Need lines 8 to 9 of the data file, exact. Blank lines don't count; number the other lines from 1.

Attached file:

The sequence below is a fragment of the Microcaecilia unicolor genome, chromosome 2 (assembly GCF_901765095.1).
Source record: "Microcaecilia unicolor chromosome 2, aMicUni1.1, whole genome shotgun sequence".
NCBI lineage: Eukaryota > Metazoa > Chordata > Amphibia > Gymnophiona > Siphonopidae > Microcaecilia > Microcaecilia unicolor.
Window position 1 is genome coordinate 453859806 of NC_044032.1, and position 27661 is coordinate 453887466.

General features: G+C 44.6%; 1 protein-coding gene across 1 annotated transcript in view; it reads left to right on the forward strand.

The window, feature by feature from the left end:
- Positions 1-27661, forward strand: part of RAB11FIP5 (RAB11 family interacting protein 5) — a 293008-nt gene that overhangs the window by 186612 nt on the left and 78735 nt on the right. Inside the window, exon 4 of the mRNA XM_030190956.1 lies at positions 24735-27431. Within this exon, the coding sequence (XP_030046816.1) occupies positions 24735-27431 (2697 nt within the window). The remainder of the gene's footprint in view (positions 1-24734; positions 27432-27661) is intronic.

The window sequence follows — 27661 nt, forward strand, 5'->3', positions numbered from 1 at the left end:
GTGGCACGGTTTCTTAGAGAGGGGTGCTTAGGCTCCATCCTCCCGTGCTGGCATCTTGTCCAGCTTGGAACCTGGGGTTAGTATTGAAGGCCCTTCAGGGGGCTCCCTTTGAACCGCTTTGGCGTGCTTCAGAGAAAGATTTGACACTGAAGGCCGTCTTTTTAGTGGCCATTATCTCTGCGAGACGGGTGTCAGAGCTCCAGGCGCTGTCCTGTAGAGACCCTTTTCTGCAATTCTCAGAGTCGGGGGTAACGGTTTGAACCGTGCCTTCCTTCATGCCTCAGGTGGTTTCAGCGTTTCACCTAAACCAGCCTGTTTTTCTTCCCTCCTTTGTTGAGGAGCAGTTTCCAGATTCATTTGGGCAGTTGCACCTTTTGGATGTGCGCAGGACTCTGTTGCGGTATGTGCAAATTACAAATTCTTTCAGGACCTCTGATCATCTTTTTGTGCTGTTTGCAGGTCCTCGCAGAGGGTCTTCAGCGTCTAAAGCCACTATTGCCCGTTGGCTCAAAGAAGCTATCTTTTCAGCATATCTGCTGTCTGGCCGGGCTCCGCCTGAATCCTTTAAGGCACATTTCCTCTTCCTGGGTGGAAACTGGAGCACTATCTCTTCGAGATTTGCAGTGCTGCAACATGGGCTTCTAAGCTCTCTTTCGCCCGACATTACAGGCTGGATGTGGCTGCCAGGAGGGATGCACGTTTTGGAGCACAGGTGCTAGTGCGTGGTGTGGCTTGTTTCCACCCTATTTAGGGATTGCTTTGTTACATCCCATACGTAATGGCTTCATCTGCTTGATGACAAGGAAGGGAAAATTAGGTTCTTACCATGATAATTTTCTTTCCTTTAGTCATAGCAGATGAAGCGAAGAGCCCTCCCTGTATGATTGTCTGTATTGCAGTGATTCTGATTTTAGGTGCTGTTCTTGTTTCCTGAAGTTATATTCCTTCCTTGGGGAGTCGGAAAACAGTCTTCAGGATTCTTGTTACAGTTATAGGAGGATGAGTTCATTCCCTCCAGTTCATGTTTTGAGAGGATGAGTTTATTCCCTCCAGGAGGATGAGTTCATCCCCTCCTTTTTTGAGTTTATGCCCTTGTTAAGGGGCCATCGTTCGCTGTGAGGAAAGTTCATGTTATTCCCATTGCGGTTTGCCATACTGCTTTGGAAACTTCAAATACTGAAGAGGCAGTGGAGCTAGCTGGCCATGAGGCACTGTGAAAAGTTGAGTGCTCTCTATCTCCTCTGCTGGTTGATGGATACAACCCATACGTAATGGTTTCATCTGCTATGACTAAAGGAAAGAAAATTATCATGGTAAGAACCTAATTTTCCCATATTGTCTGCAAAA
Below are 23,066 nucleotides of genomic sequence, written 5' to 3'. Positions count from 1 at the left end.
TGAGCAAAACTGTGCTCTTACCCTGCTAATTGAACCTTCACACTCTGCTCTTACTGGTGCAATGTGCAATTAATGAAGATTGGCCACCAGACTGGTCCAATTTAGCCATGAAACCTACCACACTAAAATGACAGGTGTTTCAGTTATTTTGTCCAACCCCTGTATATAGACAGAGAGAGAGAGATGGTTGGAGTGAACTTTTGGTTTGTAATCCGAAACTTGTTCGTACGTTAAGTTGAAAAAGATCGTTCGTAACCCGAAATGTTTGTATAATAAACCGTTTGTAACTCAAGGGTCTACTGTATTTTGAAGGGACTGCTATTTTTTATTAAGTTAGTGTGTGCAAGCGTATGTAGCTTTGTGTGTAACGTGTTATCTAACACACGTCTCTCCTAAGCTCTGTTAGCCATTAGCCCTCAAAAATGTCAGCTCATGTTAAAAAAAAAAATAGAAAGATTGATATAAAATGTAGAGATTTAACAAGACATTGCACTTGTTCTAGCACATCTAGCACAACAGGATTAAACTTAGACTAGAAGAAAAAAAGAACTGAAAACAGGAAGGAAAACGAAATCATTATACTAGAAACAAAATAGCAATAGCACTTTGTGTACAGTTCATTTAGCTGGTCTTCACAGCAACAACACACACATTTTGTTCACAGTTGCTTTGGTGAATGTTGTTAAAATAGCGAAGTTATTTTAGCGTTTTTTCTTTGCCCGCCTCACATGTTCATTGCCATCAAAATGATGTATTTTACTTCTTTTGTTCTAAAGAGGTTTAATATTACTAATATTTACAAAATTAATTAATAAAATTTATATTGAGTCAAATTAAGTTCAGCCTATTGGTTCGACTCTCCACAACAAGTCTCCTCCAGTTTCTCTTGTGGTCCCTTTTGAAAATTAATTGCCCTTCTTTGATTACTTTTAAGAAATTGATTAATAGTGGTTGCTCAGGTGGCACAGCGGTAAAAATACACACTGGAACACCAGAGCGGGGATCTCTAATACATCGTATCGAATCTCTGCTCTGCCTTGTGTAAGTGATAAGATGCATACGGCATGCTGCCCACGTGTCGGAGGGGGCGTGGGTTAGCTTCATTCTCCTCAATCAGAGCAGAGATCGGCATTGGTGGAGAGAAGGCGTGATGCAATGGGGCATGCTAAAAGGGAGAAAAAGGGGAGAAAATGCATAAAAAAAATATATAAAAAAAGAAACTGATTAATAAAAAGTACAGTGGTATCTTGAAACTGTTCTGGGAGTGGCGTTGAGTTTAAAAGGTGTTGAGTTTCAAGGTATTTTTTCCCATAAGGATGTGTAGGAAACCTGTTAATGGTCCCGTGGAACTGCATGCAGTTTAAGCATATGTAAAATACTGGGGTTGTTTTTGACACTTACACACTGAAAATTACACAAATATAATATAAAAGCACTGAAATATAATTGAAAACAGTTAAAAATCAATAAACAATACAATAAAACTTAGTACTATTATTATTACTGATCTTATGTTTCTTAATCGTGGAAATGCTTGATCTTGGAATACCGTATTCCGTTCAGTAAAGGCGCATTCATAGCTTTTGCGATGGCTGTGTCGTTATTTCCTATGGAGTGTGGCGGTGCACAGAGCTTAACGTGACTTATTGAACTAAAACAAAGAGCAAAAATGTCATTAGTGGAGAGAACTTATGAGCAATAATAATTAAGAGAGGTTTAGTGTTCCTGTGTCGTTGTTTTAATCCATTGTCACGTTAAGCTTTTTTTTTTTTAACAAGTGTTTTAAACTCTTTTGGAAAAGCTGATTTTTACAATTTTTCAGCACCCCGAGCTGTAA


The window sequence follows — 27661 nt, forward strand, 5'->3', positions numbered from 1 at the left end:
GTGGCACGGTTTCTTAGAGAGGGGTGCTTAGGCTCCATCCTCCCGTGCTGGCATCTTGTCCAGCTTGGAACCTGGGGTTAGTATTGAAGGCCCTTCAGGGGGCTCCCTTTGAACCGCTTTGGCGTGCTTCAGAGAAAGATTTGACACTGAAGGCCGTCTTTTTAGTGGCCATTATCTCTGCGAGACGGGTGTCAGAGCTCCAGGCGCTGTCCTGTAGAGACCCTTTTCTGCAATTCTCAGAGTCGGGGGTAACGGTTTGAACCGTGCCTTCCTTCATGCCTCAGGTGGTTTCAGCGTTTCACCTAAACCAGCCTGTTTTTCTTCCCTCCTTTGTTGAGGAGCAGTTTCCAGATTCATTTGGGCAGTTGCACCTTTTGGATGTGCGCAGGACTCTGTTGCGGTATGTGCAAATTACAAATTCTTTCAGGACCTCTGATCATCTTTTTGTGCTGTTTGCAGGTCCTCGCAGAGGGTCTTCAGCGTCTAAAGCCACTATTGCCCGTTGGCTCAAAGAAGCTATCTTTTCAGCATATCTGCTGTCTGGCCGGGCTCCGCCTGAATCCTTTAAGGCACATTTCCTCTTCCTGGGTGGAAACTGGAGCACTATCTCTTCGAGATTTGCAGTGCTGCAACATGGGCTTCTAAGCTCTCTTTCGCCCGACATTACAGGCTGGATGTGGCTGCCAGGAGGGATGCACGTTTTGGAGCACAGGTGCTAGTGCGTGGTGTGGCTTGTTTCCACCCTATTTAGGGATTGCTTTGTTACATCCCATACGTAATGGCTTCATCTGCTTGATGACAAGGAAGGGAAAATTAGGTTCTTACCATGATAATTTTCTTTCCTTTAGTCATAGCAGATGAAGCGAAGAGCCCTCCCTGTATGATTGTCTGTATTGCAGTGATTCTGATTTTAGGTGCTGTTCTTGTTTCCTGAAGTTATATTCCTTCCTTGGGGAGTCGGAAAACAGTCTTCAGGATTCTTGTTACAGTTATAGGAGGATGAGTTCATTCCCTCCAGTTCATGTTTTGAGAGGATGAGTTTATTCCCTCCAGGAGGATGAGTTCATCCCCTCCTTTTTTGAGTTTATGCCCTTGTTAAGGGGCCATCGTTCGCTGTGAGGAAAGTTCATGTTATTCCCATTGCGGTTTGCCATACTGCTTTGGAAACTTCAAATACTGAAGAGGCAGTGGAGCTAGCTGGCCATGAGGCACTGTGAAAAGTTGAGTGCTCTCTATCTCCTCTGCTGGTTGATGGATACAACCCATACGTAATGGTTTCATCTGCTATGACTAAAGGAAAGAAAATTATCATGGTAAGAACCTAATTTTCCCATATTGTCTGCAAAA